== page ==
It’s a popular assumption that bilateral breathing in front crawl is a good thing, for ‘a balanced stroke’. If we were all capable of perfect balance and symmetry, this would be true. But determination to breathe on both sides may cause unnecessary stress.
It isn’t always easy to tell what’s happening with the head, neck and back in your swim, or during any physical activity. Getting the knack of bilateral breathing, at least in some kind of fashion, is quite straightforward. But when you examine closely what’s actually happening, turning to breathe on your ‘B-side’ may be causing musculoskeletal distortion and, on a deeper level, turbulence in your nervous system. That’s if you have an ‘A side’ and a ‘B side’. And most people do.
Some people are more one-sided than others. But if you get someone to observe you practising a balanced breathing position – One arm extended/ back of your head resting in water/ crown of head pointing where you want to go/ body rotated/ shoulders open/ kicking towards the wall, not the floor (see video) – it’s likely that the direction of your head will be significantly better on one side than the other. On your good side, your neck is more likely to be free and the crown of your head, pointing where you want to go. Your forward arm will be more relaxed.
Try breaking your stroke down and focus on maintaining a balanced breathing position for a few kicks. Do you find that one side is significantly different from the other? This is telling you something. Differences that you see now, between one side and the other, will definitely be happening when you swim lengths breathing bilaterally.
I sometimes think the insistence from teachers and coaches, that front crawl swimmers should breathe on both sides, comes from the same kind of reasoning that caused Victorian teachers to cane the palms of left-handed pupils. Anyone can learn bilateral breathing. But you can’t bully yourself into symmetry.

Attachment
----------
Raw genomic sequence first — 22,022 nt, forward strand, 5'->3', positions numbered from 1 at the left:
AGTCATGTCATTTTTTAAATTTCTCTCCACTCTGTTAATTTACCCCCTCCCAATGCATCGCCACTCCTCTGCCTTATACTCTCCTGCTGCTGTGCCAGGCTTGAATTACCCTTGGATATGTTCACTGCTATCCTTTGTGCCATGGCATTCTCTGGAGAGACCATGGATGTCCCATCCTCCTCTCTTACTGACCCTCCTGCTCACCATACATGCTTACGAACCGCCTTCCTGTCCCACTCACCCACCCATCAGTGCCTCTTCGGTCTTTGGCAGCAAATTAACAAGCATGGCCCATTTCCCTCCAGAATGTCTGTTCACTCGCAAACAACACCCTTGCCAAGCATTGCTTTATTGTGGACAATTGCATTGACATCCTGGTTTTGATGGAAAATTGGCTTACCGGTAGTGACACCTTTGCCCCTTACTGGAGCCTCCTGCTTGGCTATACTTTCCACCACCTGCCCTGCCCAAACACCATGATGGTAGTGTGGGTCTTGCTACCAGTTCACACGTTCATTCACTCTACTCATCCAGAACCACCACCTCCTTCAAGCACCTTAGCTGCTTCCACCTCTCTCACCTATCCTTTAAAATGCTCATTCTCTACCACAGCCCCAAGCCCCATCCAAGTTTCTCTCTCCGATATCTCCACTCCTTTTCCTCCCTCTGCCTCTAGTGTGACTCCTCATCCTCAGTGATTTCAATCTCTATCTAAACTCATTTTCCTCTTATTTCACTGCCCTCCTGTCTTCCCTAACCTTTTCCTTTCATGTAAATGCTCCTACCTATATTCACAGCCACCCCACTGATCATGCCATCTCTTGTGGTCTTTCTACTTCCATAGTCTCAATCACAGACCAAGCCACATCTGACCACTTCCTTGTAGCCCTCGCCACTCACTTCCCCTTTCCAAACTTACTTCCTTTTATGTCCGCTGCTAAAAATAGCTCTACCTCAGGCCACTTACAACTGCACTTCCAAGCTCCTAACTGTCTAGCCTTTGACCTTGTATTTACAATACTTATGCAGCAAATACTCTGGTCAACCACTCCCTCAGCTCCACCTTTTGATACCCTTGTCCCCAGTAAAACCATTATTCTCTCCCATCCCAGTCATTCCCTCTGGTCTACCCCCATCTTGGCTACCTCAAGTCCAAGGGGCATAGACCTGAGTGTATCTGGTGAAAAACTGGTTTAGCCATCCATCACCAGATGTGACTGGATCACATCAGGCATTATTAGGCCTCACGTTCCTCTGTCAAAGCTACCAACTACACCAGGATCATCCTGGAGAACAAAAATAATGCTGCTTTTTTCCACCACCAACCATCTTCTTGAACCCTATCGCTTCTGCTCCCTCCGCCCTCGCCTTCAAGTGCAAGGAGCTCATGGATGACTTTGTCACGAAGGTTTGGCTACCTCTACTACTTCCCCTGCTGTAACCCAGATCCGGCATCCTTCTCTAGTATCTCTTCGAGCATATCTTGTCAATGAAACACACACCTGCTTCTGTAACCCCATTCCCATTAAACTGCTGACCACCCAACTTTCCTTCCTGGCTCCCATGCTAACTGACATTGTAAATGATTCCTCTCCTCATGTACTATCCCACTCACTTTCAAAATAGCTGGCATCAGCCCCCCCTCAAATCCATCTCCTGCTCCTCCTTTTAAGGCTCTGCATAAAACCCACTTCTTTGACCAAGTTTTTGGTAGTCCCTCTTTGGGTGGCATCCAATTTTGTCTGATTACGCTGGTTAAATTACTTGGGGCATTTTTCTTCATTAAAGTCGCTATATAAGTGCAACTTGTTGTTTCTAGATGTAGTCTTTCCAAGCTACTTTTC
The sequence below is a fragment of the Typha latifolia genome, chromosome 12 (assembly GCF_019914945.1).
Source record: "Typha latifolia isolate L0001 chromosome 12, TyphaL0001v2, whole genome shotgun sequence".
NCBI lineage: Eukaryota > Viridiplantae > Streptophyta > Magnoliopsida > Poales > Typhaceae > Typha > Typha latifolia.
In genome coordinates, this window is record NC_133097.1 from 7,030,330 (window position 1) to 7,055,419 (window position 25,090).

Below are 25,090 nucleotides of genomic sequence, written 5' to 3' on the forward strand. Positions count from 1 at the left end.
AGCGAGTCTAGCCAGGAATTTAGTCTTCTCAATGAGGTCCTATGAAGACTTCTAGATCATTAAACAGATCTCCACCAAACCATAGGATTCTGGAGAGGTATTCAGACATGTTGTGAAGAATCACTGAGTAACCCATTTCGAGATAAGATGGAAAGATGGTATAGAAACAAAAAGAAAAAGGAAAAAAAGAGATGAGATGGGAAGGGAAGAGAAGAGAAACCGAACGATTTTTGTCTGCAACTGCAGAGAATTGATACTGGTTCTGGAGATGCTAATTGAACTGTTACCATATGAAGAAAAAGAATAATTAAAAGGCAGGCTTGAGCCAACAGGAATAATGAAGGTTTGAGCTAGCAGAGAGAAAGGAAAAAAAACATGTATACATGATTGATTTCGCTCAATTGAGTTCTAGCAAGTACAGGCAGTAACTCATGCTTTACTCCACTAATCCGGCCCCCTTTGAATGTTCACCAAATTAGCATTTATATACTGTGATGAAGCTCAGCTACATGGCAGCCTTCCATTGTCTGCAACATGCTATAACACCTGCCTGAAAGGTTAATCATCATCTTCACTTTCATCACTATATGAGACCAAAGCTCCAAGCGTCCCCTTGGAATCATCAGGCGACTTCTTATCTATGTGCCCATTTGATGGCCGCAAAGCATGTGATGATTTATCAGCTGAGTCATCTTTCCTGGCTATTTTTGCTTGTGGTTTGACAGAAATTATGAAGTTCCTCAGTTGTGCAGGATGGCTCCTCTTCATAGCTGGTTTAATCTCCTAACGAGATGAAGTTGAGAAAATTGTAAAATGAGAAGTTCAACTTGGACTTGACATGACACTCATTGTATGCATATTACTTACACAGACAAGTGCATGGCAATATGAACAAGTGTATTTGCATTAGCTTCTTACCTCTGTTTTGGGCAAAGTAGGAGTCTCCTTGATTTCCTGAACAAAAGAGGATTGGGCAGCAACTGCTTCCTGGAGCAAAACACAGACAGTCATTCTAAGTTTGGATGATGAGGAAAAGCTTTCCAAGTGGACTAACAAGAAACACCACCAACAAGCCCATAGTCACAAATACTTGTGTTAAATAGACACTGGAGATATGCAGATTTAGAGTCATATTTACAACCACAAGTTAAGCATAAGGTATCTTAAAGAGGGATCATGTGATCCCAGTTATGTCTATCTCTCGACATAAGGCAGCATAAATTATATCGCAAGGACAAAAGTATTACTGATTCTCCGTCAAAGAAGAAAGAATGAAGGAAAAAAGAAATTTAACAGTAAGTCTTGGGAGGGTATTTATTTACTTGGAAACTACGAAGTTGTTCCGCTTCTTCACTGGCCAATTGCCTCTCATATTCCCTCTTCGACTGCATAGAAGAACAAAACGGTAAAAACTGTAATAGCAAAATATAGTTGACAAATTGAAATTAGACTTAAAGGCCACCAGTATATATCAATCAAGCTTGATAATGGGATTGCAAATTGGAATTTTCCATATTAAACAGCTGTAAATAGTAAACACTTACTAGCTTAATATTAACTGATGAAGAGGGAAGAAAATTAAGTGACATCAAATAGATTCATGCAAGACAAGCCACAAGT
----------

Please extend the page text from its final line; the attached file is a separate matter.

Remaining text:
The greater the extent of your one-sidedness, the more stressful bilateral breathing is likely to be. You have to work out for yourself whether, and how strongly, you are one-sided. Then you can decide for yourself if you want to swim front crawl with bilateral breathing or not. But if you’re one-sided, breathing bilaterally won’t make you more balanced. It won’t change the tendency. I’ve been working on this for 25 years, in and out of water, and my one-sided tendency hasn’t changed one bit. I can breathe bilaterally without any sense of difficulty at the time. But I might get a headache later in the day.
So it’s worth establishing your A-side and B-side but bear in mind that if you have a preferred side, you probably always will. If you’re much happier breathing to one side, try breathing every 4 strokes as every 2 can feel like too often. But don’t feel you have to breathe bilaterally in the name of balance and symmetry. It doesn’t work like that.
Original Post Swimming Without Stress